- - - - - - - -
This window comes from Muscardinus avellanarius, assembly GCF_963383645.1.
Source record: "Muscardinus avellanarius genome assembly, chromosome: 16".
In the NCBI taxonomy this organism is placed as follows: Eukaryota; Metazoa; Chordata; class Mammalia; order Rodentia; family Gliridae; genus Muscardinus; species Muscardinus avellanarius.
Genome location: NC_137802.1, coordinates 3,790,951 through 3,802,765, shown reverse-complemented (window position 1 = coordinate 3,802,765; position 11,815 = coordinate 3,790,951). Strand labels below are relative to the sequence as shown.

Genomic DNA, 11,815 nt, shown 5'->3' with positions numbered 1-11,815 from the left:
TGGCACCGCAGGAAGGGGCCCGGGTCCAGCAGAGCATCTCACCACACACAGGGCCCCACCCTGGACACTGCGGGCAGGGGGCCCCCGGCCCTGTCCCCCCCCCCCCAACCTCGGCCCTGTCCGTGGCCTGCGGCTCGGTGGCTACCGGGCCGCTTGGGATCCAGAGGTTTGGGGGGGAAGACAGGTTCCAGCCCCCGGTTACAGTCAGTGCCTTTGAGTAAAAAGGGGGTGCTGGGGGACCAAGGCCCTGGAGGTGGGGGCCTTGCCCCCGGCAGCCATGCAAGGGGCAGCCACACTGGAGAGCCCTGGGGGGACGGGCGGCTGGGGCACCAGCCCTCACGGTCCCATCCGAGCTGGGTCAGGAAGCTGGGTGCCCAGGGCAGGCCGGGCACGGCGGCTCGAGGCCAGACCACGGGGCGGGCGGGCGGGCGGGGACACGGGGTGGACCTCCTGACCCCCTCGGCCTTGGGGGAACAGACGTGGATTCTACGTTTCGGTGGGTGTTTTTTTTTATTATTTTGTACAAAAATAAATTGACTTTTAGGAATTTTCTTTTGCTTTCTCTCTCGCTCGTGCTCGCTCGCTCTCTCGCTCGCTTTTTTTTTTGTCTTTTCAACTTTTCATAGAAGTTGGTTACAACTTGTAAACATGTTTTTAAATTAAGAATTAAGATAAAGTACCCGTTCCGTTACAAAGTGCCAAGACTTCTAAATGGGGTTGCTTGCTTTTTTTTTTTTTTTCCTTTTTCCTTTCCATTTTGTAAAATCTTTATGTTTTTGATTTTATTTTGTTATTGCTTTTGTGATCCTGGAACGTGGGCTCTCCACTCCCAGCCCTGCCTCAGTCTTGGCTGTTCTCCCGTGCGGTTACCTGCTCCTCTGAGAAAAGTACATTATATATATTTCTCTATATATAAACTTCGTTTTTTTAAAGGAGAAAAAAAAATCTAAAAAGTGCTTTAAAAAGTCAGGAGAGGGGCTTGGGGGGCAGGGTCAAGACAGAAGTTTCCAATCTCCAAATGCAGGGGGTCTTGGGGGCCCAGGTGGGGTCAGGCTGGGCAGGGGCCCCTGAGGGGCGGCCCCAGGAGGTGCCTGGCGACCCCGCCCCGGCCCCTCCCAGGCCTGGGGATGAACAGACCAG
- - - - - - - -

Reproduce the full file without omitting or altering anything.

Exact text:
This window comes from Muscardinus avellanarius, assembly GCF_963383645.1.
Source record: "Muscardinus avellanarius genome assembly, chromosome: 16".
In the NCBI taxonomy this organism is placed as follows: Eukaryota; Metazoa; Chordata; class Mammalia; order Rodentia; family Gliridae; genus Muscardinus; species Muscardinus avellanarius.
Genome location: NC_137802.1, coordinates 3,790,951 through 3,802,765, shown reverse-complemented (window position 1 = coordinate 3,802,765; position 11,815 = coordinate 3,790,951). Strand labels below are relative to the sequence as shown.

Genomic DNA, 11,815 nt, shown 5'->3' with positions numbered 1-11,815 from the left:
TGGCACCGCAGGAAGGGGCCCGGGTCCAGCAGAGCATCTCACCACACACAGGGCCCCACCCTGGACACTGCGGGCAGGGGGCCCCCGGCCCTGTCCCCCCCCCCCCAACCTCGGCCCTGTCCGTGGCCTGCGGCTCGGTGGCTACCGGGCCGCTTGGGATCCAGAGGTTTGGGGGGGAAGACAGGTTCCAGCCCCCGGTTACAGTCAGTGCCTTTGAGTAAAAAGGGGGTGCTGGGGGACCAAGGCCCTGGAGGTGGGGGCCTTGCCCCCGGCAGCCATGCAAGGGGCAGCCACACTGGAGAGCCCTGGGGGGACGGGCGGCTGGGGCACCAGCCCTCACGGTCCCATCCGAGCTGGGTCAGGAAGCTGGGTGCCCAGGGCAGGCCGGGCACGGCGGCTCGAGGCCAGACCACGGGGCGGGCGGGCGGGCGGGGACACGGGGTGGACCTCCTGACCCCCTCGGCCTTGGGGGAACAGACGTGGATTCTACGTTTCGGTGGGTGTTTTTTTTTATTATTTTGTACAAAAATAAATTGACTTTTAGGAATTTTCTTTTGCTTTCTCTCTCGCTCGTGCTCGCTCGCTCTCTCGCTCGCTTTTTTTTTTGTCTTTTCAACTTTTCATAGAAGTTGGTTACAACTTGTAAACATGTTTTTAAATTAAGAATTAAGATAAAGTACCCGTTCCGTTACAAAGTGCCAAGACTTCTAAATGGGGTTGCTTGCTTTTTTTTTTTTTTTCCTTTTTCCTTTCCATTTTGTAAAATCTTTATGTTTTTGATTTTATTTTGTTATTGCTTTTGTGATCCTGGAACGTGGGCTCTCCACTCCCAGCCCTGCCTCAGTCTTGGCTGTTCTCCCGTGCGGTTACCTGCTCCTCTGAGAAAAGTACATTATATATATTTCTCTATATATAAACTTCGTTTTTTTAAAGGAGAAAAAAAAATCTAAAAAGTGCTTTAAAAAGTCAGGAGAGGGGCTTGGGGGGCAGGGTCAAGACAGAAGTTTCCAATCTCCAAATGCAGGGGGTCTTGGGGGCCCAGGTGGGGTCAGGCTGGGCAGGGGCCCCTGAGGGGCGGCCCCAGGAGGTGCCTGGCGACCCCGCCCCGGCCCCTCCCAGGCCTGGGGATGAACAGACCAG